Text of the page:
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  • War in Afghanistan (2001-present)

image sourcePAimage captionAfghan interpreters worked with the Army in Helmand province

Labour has urged the government not to "abandon" Afghan workers who helped British forces by allowing more of them to settle in the UK.

Many interpreters and other former staff are fearing for their lives as the Taliban continues to extend its control over the whole of Afghanistan.

Shadow home secretary Nick Thomas-Symonds said the UK had to put in "specific and safe" asylum routes.

The government has said it should get more than 1,000 people a day to the UK.

Defence Secretary Ben Wallace told the BBC the biggest barrier to increasing the rate of evacuation was not a lack of capacity on planes but "how quickly" people can be processed by officials.

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US forces have secured the perimeter of Kabul airport, where hundreds of Afghan and foreign workers are waiting for flights out.

The UK has also sent around 600 UK troops to assist the withdrawal, with Prime Minister Boris Johnson promising to get "all those who have helped the UK effort over 20 years" out of Afghanistan "as fast as we can".

Labour leader Sir Keir Starmer said all those who had served deserved protection, adding that there should be no "nice distinction" between workers based on their professions or whether they had been UK government employees or contractors.

Mr Thomas-Symonds has written to Home Secretary Priti Patel, asking for an update on the numbers of those being helped.

"The situation in Afghanistan is truly awful," he said. "We must now live up to our obligations, especially to those Afghan people who worked so bravely with British representatives in Afghanistan.

"Our resettlement scheme must urgently be expanded to ensure people to whom we owe a huge debt are not abandoned."

'Obligation'

Last week the government said about 2,000 Afghan interpreters and "other people we have an obligation to" would also be transported to the UK, joining about 3,000 who have already been taken out of the country.

Mr Wallace told BBC Breakfast: "Our flights, our planning and coming in and out and soon if we manage to keep it in the way we're planning to, we should have capacity for over 1,000 people a day to exit to the UK.

"Currently this is not about capacity on planes; it's about processing speed. So that's why we're trying to fix that."

Mr Wallace also said the rules had change to allow more contractors who had served British forces into the UK, and that he would speak to the home secretary about further moves to process as many Afghan passport holders as possible.

Downing Street has said plans for wider asylum and any updates to eligibility for the resettlement scheme will be set out in the coming days.

But Mr Wallace added: "There will be some people left behind. We made that clear in the last few weeks. I'm not going to raise expectations."

Ministers would "do our very best" to get those eligible out of Afghanistan by 31 August, he added.

Appearing on LBC radio, Mr Wallace was close to tears as he said that "some people won't get back", adding: "It's sad the West has done what it's done."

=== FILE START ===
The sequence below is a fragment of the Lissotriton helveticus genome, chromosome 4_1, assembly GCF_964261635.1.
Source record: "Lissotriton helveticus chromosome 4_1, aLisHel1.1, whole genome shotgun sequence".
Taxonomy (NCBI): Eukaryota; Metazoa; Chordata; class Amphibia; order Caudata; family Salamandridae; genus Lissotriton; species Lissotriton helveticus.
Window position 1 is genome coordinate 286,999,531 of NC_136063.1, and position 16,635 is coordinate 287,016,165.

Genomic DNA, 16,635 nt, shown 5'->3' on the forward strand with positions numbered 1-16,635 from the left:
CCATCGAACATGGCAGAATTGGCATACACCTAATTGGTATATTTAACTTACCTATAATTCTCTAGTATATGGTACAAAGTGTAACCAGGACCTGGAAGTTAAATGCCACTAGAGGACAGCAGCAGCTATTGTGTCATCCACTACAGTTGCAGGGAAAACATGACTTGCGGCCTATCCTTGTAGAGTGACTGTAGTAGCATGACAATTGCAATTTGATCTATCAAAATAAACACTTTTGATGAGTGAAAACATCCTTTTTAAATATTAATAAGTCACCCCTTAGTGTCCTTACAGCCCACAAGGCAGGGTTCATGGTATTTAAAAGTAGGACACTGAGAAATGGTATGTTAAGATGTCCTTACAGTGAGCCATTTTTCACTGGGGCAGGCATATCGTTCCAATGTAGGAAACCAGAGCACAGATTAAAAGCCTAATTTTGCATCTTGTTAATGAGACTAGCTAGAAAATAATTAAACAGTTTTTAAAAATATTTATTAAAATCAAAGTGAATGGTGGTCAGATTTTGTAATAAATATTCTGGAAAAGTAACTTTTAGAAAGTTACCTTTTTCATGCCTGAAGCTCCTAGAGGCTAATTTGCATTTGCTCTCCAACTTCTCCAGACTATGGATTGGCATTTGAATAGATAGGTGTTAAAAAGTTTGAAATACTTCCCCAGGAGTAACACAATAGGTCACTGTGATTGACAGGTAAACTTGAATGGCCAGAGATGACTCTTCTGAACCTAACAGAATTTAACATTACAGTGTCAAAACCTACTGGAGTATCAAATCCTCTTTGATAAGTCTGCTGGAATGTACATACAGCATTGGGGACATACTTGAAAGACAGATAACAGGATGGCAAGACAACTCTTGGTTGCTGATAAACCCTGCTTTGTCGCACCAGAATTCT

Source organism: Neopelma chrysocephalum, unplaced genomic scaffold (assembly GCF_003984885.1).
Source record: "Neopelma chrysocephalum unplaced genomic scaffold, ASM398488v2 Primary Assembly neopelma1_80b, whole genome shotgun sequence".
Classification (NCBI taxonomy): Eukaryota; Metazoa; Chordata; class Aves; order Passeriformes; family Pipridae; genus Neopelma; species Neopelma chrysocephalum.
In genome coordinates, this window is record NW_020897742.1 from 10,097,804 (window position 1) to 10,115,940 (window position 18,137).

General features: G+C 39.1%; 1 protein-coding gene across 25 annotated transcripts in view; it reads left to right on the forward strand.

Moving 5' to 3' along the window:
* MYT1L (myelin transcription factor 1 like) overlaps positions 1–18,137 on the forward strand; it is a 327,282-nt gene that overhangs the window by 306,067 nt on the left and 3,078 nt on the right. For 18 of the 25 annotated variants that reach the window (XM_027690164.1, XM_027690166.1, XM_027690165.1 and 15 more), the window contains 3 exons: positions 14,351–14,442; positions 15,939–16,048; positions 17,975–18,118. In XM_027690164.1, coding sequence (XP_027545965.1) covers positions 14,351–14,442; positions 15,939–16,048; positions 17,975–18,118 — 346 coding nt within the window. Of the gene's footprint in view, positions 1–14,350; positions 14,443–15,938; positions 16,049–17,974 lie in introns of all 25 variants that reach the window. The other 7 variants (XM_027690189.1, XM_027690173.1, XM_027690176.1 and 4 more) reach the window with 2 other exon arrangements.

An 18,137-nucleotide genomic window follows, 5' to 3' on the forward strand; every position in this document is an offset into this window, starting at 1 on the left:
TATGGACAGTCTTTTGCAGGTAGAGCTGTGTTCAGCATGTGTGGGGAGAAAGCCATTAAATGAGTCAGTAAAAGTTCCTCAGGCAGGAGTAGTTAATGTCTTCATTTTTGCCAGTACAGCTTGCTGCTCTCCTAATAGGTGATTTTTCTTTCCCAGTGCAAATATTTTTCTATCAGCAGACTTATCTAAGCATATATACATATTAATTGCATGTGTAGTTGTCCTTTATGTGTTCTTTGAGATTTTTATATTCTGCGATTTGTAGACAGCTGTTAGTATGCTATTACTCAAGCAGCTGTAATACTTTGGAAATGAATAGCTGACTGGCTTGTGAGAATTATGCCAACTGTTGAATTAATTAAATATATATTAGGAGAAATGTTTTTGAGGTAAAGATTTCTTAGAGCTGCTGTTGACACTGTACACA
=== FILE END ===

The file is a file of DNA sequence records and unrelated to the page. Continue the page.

As the government scrambles to get people out of Afghanistan ministers are engaged in an exercise of mitigation, as events unfold in Kabul beyond their control.

But they will want to show they have some sort of grip on the crisis, by successfully evacuating British passport holders – and eligible Afghans who've worked with the British authorities.

However as an emotional Defence Secretary today admitted, not everyone will get out.

On refugees, with many Afghans expected to try and flee, Downing Street won't give potential numbers but says it will set out its approach to wider asylum claims in the coming days.

More broadly, the government is still insisting that once the Americans decided to go, it wasn't feasible for the UK to stay and act unilaterally.

But this, as well as Britain's broader approach to foreign policy over the last two decades, will all be up for discussion when Parliament is recalled in on Wednesday – in two days time. That may feel a little late as, in Afghanistan, things seem to be changing hour by hour.

'Disagreement'

Jack Straw, who was Labour's Foreign Secretary when the allied invasion of Afghanistan happened in 2001, told the BBC News Channel he was "not in any doubt at all" that it had been "entirely the right thing to do in the circumstances".

The Taliban had refused to hand over operatives of the al-Qaeda terror group that it was harbouring in the aftermath of the 11 September attacks on the US, he added.

"A lot of good has happened over the intervening 20 years," Mr Straw said, adding that his "disagreement" was not over "whether" a withdrawal was needed but "how you did that".

Conservative MP Nus Ghani said the government had let down Afghan workers who trusted the UK, asking: "What message are we sending now? Working with us means that we will walk away and you will be slaughtered by the Taliban."

Foreign forces are pulling out of Afghanistan following a deal between the US and the Taliban militants they removed from power in 2001.

The Taliban has pledged not to allow Afghanistan to become a base for terrorists who could threaten the West.